A president, any president, who can say with his own mouth that he did not see terrorism coming to his country, in today’s world that is defined by technology and terrorism, certainly has no business being president. So how is Jonathan supposed to foresee the grim picture I have just painted if he has no vision? The question we should all be asking ourselves at this point therefore is, “What will happen to us between now and 2015?”
Who Wants To Be Diezani’s Next Ex-NNPC GMD?
It is surprising that Andrew Yakubu lasted as long as two years as the group managing director of the NNPC. Shehu Ladan, one of his predecessors, lasted only the whole of four weeks as GMD under Diezani Alison-Madueke. Those who knew Yakubu well before he took over as GMD attested to his professionalism and seriousness, but I told them that those qualities would precisely be the reason he would not last under Diezani. You cannot be a serious person and last long as GMD as long as Diezani remains the petroleum minister, unless of course you are in the “shit” together (excuse my French). I was told that the first conflict he had with the minister was within days of his appointment when he refused to approve some major contracts to some militants.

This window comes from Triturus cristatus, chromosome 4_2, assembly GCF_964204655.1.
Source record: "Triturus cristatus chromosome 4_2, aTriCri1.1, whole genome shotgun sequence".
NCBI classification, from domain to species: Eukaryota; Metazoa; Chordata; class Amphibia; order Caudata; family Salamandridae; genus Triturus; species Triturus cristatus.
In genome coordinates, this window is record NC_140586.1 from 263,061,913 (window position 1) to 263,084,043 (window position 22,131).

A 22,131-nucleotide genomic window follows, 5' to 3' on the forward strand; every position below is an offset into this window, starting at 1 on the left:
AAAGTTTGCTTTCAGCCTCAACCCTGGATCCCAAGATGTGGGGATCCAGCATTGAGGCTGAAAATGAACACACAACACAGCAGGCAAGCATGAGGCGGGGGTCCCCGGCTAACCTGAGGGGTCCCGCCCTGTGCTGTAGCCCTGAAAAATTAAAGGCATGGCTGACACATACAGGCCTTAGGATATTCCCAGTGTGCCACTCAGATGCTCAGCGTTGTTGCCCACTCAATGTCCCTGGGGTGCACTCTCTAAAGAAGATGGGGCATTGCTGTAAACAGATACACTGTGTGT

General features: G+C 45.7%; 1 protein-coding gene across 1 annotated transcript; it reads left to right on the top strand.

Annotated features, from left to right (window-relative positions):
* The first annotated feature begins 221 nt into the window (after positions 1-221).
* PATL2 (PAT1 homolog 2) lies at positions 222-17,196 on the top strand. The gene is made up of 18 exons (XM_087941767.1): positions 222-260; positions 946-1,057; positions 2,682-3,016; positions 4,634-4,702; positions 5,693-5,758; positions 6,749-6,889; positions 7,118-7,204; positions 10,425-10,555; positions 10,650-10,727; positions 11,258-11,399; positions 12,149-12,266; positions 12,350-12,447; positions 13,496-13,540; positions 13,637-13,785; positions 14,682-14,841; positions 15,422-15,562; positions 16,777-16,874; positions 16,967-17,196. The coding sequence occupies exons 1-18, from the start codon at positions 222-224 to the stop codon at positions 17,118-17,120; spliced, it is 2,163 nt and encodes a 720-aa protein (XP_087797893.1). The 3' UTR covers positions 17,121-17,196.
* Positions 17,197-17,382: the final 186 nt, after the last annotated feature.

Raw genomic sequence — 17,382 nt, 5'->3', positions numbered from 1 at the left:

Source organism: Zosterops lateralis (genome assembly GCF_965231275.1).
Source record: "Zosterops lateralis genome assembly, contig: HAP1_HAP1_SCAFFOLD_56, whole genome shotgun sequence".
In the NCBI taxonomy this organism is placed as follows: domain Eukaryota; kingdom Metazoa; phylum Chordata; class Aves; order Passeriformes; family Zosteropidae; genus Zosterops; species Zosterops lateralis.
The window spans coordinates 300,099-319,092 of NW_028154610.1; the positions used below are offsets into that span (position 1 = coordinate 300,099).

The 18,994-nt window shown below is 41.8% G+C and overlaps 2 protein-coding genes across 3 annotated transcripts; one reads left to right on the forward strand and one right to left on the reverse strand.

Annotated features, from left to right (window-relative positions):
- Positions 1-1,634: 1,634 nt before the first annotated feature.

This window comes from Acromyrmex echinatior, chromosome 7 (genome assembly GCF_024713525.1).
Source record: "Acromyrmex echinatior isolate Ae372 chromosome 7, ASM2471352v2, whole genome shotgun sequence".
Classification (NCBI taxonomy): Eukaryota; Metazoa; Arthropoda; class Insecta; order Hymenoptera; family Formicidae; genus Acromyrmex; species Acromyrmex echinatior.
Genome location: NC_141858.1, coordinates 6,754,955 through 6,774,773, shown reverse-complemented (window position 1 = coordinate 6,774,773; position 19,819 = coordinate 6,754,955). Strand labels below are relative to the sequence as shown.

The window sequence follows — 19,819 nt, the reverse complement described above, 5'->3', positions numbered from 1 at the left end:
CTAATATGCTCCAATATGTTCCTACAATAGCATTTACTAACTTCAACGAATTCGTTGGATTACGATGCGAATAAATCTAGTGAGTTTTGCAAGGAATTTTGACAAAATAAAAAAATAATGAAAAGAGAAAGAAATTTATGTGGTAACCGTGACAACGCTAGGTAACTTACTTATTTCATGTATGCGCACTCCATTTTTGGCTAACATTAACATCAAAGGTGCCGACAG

The newspapers are already reporting why Diezani and the president had to sack Yakubu. If, indeed, those are the reasons, then, the former GMD should be happy that he has been relieved of a heavy burden. Very many competent and steady hands have similarly been sacked by Diezani since she became minister four years ago. One of such people is Abiye Membere who was group executive director in charge of exploration. In four years, she has had four group managing directors. And she is now probably working on her fifth. If there is one person who should have been fired a long time ago from the oil industry, it is the minister herself. But Jonathan will not fire her. And we know why.